Advertisement
 
Skip navigation links
About Us
Members
Fellows in Training
Allied Health Professionals
Alliance
Patients & Public
ACAAI Foundation
Newsroom
Sponsors
Annual Meeting
Skip navigation links
About Us Home Page
The Specialty
Become a Member
Contact Us
Medical Student Resources

The Specialty of Allergy/Immunology

Members of the specialty of Allergy/Immunology are physicians who are specifically trained to diagnose and treat patients who have asthma, allergic and immunologic diseases. An Allergist-Immunologist is a physician who has successfully completed an accredited educational program in Allergy and Immunology. A board-certified Allergist also holds a certification from the American Board of Allergy and Immunology (ABAI).

Training required to become an Allergist/Immunologist

It usually takes at least nine years of training beyond a bachelor’s degree for a physician to become an Allergist/Immunologist. After completing medical school (usually 4 years) and graduating with a medical degree (either MD or DO in the U. S.), a physician planning to specialize in allergy/immunology must next undergo three or four years of residency training either in Internal Medicine (to become an Internist) or Pediatrics (to become a Pediatrician) or Med-Peds (which is a combination of both). Once this primary specialty training is completed, it is necessary for the Allergy/Immunology candidate to pass the certification exam of either the American Board of Pediatrics (ABP), the American Board of Internal Medicine (ABIM) or both.

To specialize in Allergy-Immunology, it is next necessary for the candidate to complete at least two additional years as a fellow in an accredited Allergy-Immunology training program. This qualifies the individual to sit for the American Board of Allergy and Immunology (ABAI) certification exam. To be listed as ABAI-certified, it is necessary for the candidate to successfully pass the certifying examination. This demonstrates that the Allergist/Immunologist has the knowledge, skills, and experience required to provide high-quality care to patients with allergic and immunologic disorders.


What Board Certification Means

As described on the American Board of Medical Specialties website, “Specialty certification in the United States is a voluntary process. While medical licensure sets the minimum competency requirements to diagnose and treat patients, it is not specialty specific. Board certification—and the Gold Star—demonstrate a physician’s exceptional expertise in a particular specialty and/or subspecialty of medical practice.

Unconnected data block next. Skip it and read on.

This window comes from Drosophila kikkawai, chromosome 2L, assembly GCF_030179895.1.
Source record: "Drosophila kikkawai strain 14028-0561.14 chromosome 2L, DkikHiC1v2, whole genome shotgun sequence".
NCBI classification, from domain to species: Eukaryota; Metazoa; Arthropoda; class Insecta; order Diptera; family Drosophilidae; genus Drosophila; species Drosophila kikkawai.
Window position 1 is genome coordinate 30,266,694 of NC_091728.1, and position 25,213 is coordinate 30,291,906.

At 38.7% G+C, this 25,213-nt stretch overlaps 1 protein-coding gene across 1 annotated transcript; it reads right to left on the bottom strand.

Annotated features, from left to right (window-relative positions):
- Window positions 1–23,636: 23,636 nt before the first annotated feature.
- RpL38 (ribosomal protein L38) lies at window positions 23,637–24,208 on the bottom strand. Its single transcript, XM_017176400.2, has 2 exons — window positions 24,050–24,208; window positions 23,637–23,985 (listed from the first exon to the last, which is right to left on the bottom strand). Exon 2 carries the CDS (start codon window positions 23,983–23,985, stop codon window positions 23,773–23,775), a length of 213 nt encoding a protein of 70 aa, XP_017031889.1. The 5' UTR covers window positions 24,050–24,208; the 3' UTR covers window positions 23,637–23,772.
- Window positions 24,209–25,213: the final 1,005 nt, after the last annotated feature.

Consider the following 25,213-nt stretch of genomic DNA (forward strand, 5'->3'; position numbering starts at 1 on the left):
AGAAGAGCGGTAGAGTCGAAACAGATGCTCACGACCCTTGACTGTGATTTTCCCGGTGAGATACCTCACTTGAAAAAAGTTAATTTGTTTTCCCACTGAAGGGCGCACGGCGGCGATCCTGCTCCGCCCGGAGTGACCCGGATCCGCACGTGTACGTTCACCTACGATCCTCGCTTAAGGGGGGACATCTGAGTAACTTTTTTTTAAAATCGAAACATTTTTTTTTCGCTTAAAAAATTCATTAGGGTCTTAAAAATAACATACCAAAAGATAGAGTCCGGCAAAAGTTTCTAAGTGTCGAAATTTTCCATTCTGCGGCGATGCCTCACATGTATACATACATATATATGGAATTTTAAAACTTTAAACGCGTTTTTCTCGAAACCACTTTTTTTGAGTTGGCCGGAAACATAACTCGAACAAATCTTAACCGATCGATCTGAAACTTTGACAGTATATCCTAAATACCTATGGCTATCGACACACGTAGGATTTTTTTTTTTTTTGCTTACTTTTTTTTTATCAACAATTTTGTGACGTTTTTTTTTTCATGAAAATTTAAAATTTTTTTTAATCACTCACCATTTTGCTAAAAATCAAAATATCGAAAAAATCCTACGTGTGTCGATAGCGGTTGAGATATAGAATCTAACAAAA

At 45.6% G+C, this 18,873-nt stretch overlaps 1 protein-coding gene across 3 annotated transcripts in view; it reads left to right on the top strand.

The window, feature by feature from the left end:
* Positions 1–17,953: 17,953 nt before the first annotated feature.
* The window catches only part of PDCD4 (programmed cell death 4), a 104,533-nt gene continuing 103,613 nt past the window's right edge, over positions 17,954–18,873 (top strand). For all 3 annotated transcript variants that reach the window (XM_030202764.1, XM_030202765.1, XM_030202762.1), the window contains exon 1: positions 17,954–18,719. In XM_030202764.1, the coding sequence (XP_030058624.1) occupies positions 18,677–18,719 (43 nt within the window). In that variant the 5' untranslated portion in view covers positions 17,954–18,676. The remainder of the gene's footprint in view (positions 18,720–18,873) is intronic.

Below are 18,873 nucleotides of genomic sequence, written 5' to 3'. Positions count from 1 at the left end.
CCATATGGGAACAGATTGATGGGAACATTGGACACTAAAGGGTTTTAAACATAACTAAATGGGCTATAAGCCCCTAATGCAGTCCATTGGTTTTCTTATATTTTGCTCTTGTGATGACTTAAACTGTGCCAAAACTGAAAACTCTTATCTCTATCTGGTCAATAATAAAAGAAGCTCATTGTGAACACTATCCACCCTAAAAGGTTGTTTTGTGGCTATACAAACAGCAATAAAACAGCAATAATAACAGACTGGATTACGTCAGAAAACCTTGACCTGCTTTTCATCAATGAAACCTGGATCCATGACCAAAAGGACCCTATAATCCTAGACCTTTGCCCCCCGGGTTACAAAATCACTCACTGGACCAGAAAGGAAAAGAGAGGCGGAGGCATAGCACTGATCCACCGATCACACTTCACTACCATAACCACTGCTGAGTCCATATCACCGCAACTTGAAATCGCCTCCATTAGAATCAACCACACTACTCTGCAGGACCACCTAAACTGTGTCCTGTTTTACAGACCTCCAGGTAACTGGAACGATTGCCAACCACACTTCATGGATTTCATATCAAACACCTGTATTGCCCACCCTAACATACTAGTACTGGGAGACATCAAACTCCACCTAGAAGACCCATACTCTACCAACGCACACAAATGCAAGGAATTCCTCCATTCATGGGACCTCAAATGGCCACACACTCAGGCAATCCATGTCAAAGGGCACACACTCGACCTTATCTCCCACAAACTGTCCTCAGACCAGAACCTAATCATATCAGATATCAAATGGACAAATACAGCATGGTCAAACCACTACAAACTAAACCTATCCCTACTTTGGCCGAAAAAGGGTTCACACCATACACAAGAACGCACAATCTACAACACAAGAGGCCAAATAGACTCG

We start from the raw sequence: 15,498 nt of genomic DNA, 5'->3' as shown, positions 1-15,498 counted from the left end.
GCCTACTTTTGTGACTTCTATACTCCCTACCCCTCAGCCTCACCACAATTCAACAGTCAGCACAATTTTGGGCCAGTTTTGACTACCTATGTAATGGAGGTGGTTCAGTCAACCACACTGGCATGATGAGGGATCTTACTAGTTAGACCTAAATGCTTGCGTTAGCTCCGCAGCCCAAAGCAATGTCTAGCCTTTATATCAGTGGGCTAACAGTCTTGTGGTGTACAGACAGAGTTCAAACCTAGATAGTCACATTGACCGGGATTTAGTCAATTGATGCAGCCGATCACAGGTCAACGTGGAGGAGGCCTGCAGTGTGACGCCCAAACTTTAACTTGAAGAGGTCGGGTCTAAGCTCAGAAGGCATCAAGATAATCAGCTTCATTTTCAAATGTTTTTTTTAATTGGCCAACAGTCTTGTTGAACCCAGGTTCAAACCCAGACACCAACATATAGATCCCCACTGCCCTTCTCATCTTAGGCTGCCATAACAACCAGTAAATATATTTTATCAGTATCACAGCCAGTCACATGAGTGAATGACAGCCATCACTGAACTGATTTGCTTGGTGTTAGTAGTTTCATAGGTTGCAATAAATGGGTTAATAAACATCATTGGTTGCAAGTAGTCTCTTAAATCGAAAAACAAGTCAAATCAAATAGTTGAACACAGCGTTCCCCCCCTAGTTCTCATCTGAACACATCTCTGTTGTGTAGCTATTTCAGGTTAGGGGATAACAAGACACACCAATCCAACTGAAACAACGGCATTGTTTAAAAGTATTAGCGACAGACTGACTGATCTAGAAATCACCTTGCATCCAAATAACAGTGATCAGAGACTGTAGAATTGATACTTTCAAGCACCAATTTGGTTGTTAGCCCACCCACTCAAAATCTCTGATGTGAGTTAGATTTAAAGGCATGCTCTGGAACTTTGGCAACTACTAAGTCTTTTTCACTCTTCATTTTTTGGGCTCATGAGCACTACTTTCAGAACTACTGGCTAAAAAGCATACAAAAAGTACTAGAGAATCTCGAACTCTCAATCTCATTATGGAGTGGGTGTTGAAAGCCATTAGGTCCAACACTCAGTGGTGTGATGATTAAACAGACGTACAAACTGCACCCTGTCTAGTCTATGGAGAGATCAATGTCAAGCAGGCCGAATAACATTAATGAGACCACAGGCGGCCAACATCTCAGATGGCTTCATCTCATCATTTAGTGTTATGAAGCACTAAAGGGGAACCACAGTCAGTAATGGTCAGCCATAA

The Gold Star signals a board certified physician’s commitment and expertise in consistently achieving superior clinical outcomes in a responsive, patient-focused setting. Patients, physicians, healthcare providers, insurers and quality organizations look for the Gold Star as the best measure of a physician’s knowledge, experience and skills to provide quality healthcare within a given specialty.”

The American Board of Medical Specialties recognizes 145 medical specialties and subspecialties and the American Board of Allergy and Immunology is the only recognized specialty that cares for patients with allergic and immunological diseases.

Read more about Specialty Board Certification

What does an allergist do?

Patients often ask “Why do I need an allergist?

When should I see an allergist?”

“Can allergist provide the best patient outcomes at a lower cost than my primary care physician?”

For answers to these and other questions click here.


The Allergist: The Detective

A board-certified Allergist treats many diseases and addresses many complex symptoms. In many ways, the Allergist is the detective in the medical family, solving the mystery of what is causing the congested nose, the undiagnosed cough, the shortness of breath or the itchy rash.

 

Examples of Diagnosed Diseases

Examples of symptoms

  • Asthma
  • Chronic cough
  • Allergic Rhinitis
  • Nasal congestion
  • Anaphylaxis
  • Runny Nose
  • Atopic Dermatitis
  • Chronic Headache
  • Contact Dermatitis
  • Shortness of breath
  • Eczema
  • Itch
  • Food Allergy
  • Rash
  • Sinusitis
  • Recurrent infections
  • Insect Sting Reactions
  • Reactions to medications
  • Immune Deficiency disorders
 
  • Drug Allergies
 

Allergy/Asthma Crisis

With the increasing worldwide prevalence of allergies and asthma, it is estimated that the demand for Allergists will increase by 35% by 2020. Can we meet this need? Read more.

 
Copyright 2012 - American College of Allergy, Asthma & Immunology | 85 West Algonquin Road, Suite 550 | Arlington Heights, IL 60005











website designed and maintained by Washington Graphic Services